The Coachella Valley’s entrepreneurial spirit, resort vibe, spectacular setting, and lower cost of living compared to other desirable places in Southern California have attracted you to set up business here. If you haven’t done so already, you should gather local economic and demographic information to understand your potential desert-based market.
Much valuable documentation is recorded at the county or metropolitan statistical area level. Geographic information system capabilities allow Coachella Valley Economic Partnership to aggregate important data within much more confined boundaries, sometimes down to an area of several blocks.
The level of detail available for determining the viability of a business model and making informed decisions could be crucial: the greater the granularity of the data, the deeper the level of detail.
The U.S. Census Bureau conducts an annual survey that collects facts about business location and size, industry concentration, wages, etc. While the census reports some data down to the city level, it can be very difficult to access and utilize. Rural and unincorporated areas may be overlooked altogether.
The U.S. Department of Commerce Bureau of Economic Analysis uses census statistics to determine widely used business metrics like gross domestic product and regional price parity. But such numbers are reported for counties or metro regions, not microcosms.
At 7,303 square miles, Riverside County ranks 26th in size in the United States. The Coachella Valley covers roughly 1,660 square miles and has 460,450 residents, representing about 19 percent of the county’s population of 2,424,790.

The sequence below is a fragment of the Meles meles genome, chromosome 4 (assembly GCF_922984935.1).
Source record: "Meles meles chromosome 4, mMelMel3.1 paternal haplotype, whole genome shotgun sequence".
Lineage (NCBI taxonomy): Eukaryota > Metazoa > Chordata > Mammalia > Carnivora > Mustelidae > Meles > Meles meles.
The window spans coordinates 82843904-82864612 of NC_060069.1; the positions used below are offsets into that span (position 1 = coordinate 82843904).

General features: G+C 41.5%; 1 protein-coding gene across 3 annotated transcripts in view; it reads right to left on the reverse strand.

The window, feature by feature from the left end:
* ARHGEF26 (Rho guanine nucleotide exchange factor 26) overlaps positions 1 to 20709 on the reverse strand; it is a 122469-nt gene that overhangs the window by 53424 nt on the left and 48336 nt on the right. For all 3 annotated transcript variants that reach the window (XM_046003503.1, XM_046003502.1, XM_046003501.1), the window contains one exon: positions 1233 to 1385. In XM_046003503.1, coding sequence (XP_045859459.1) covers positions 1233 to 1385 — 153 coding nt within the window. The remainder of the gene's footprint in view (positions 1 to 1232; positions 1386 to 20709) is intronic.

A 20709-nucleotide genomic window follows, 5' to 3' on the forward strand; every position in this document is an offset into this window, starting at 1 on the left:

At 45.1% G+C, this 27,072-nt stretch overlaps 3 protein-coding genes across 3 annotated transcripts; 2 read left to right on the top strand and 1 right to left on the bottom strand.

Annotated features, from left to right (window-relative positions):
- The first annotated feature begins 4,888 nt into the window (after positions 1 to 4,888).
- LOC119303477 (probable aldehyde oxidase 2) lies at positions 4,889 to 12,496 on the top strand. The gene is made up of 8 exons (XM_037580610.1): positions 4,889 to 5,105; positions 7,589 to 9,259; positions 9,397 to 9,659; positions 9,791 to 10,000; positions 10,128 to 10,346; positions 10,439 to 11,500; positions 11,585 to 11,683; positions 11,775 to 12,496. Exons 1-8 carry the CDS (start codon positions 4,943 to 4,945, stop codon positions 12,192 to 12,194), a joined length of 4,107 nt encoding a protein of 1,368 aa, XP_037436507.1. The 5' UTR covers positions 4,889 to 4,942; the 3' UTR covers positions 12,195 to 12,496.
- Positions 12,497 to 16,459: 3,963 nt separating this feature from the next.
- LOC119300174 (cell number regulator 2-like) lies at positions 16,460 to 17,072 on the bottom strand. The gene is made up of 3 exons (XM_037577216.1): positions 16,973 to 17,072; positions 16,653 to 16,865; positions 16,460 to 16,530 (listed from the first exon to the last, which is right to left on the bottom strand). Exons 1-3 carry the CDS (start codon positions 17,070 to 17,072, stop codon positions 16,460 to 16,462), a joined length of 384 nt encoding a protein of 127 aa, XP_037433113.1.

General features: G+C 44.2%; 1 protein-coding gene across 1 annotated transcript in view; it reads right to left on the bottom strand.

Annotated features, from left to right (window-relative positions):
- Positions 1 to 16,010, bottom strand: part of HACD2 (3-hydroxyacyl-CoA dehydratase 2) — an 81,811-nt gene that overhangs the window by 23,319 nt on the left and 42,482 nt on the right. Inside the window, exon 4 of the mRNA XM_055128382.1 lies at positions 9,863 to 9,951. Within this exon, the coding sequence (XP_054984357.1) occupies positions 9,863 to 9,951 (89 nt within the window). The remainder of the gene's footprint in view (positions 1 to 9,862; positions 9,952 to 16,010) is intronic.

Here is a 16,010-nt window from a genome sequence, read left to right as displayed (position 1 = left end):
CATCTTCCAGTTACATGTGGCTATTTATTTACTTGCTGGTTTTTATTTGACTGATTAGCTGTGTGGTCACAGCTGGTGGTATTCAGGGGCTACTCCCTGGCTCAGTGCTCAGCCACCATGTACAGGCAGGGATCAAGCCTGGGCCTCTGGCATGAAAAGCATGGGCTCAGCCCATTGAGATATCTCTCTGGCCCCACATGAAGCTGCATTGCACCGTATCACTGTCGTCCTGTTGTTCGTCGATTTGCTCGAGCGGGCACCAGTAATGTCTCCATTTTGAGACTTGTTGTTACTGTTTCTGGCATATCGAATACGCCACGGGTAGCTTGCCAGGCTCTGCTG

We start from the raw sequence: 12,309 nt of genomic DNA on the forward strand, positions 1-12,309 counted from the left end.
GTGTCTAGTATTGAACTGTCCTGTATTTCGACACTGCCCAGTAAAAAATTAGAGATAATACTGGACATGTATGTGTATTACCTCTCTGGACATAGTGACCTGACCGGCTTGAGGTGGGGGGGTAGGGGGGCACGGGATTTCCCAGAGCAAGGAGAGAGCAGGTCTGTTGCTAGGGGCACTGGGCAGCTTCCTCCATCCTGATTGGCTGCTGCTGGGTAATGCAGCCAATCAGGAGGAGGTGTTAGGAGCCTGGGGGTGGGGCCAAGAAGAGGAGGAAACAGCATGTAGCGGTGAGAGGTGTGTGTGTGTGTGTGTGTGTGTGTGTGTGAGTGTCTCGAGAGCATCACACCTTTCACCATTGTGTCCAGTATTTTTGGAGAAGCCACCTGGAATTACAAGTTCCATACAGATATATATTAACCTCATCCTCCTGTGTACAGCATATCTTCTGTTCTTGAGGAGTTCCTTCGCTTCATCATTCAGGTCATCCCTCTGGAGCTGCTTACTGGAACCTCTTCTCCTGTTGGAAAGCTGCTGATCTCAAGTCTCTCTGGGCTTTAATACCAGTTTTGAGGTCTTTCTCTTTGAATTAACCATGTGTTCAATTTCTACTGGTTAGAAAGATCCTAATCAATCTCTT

The United States contains 3,142 counties. With so many recognized regions within the states, one can see that they can be useful for comparing economies. But Eastern states have a disproportionate number of counties compared to the West, where sparse populations resulted in creating counties with very large landmasses. Virginia has 14 counties with areas smaller than 10 square miles. In stark contrast, Riverside County covers 7,300 square miles. Economic factors reported by county in Virginia hardly compare to similar data reported in California.
The U.S. Office of Management and Budget and the Census Bureau use metropolitan statistical areas for economic analysis. These areas center on a core large city (or a combination of cities, such as Dallas-Fort Worth) with influence on and close economic ties to surrounding towns and regions. With the rapid urbanization of the United States, MSAs characterize the growing economic loci of urban areas. But, as with counties, using MSAs as comparative references can prove very tricky.
The Coachella Valley lies within the Riverside–San Bernardino–Ontario MSA. Encompassing 27,408 square miles, it marks the nation’s largest MSA by size. By population, it ranks 13th, with an estimated 4,597,980 residents. To put that into perspective, the Coachella Valley comprises only 6 percent of the land area of its MSA and 10 percent of its population. If a prospective business analyzes MSA data, it will find that information unrepresentative of the unique economy of our desert communities.
Prospective and existing companies can harness the powerful modeling and statistical tools of CVEP’s GIS Services to make well-informed and fact-driven business decisions to help them thrive in one of the world’s best places to live.